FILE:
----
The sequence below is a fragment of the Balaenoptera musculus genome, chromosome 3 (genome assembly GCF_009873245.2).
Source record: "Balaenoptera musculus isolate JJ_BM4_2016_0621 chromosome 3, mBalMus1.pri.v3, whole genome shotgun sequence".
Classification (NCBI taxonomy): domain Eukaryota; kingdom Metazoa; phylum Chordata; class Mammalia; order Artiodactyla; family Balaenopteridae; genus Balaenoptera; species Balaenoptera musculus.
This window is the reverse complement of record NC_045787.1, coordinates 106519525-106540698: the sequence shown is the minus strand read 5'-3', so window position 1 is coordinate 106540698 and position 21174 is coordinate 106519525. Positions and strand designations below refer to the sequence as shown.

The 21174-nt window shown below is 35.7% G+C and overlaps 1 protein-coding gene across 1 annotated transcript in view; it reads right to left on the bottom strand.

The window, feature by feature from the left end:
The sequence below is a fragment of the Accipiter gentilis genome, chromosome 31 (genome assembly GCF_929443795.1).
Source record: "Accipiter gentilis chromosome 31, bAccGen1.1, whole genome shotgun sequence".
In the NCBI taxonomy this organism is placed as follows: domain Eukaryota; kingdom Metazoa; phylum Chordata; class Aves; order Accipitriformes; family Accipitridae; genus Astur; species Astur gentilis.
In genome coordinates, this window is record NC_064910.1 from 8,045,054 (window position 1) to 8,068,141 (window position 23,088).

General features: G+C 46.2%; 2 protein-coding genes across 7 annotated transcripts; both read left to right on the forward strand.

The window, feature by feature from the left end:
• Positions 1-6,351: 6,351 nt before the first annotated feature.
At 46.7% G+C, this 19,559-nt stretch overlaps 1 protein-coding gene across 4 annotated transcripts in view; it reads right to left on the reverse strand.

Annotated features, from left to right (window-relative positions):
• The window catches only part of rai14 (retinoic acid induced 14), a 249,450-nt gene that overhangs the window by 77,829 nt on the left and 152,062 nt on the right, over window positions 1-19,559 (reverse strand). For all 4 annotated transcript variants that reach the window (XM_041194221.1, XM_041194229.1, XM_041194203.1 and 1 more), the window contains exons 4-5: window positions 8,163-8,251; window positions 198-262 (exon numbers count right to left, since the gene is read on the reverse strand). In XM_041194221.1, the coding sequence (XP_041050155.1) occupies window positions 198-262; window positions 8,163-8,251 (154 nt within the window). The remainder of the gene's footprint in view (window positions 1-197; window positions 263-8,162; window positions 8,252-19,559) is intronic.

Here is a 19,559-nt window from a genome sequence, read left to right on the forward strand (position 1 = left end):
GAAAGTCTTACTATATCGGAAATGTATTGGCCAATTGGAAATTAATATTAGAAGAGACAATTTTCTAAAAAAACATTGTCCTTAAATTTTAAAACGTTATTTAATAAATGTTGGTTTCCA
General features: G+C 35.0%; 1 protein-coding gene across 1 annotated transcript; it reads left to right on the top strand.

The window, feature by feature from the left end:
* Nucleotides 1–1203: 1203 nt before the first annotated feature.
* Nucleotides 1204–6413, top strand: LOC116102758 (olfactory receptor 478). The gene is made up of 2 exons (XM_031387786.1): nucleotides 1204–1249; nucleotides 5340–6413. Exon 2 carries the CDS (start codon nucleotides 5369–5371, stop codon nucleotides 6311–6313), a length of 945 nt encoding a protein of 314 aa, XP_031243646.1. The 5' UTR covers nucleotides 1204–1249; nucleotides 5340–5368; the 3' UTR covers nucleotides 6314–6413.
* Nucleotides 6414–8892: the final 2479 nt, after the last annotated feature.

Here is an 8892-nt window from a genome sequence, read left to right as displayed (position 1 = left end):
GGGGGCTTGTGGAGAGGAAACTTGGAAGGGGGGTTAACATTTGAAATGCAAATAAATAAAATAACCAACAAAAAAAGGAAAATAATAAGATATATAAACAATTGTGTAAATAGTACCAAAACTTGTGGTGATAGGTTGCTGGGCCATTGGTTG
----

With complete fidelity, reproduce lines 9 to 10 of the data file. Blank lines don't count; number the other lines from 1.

In the NCBI taxonomy this organism is placed as follows: domain Eukaryota; kingdom Metazoa; phylum Chordata; class Aves; order Accipitriformes; family Accipitridae; genus Astur; species Astur gentilis.
In genome coordinates, this window is record NC_064910.1 from 8,045,054 (window position 1) to 8,068,141 (window position 23,088).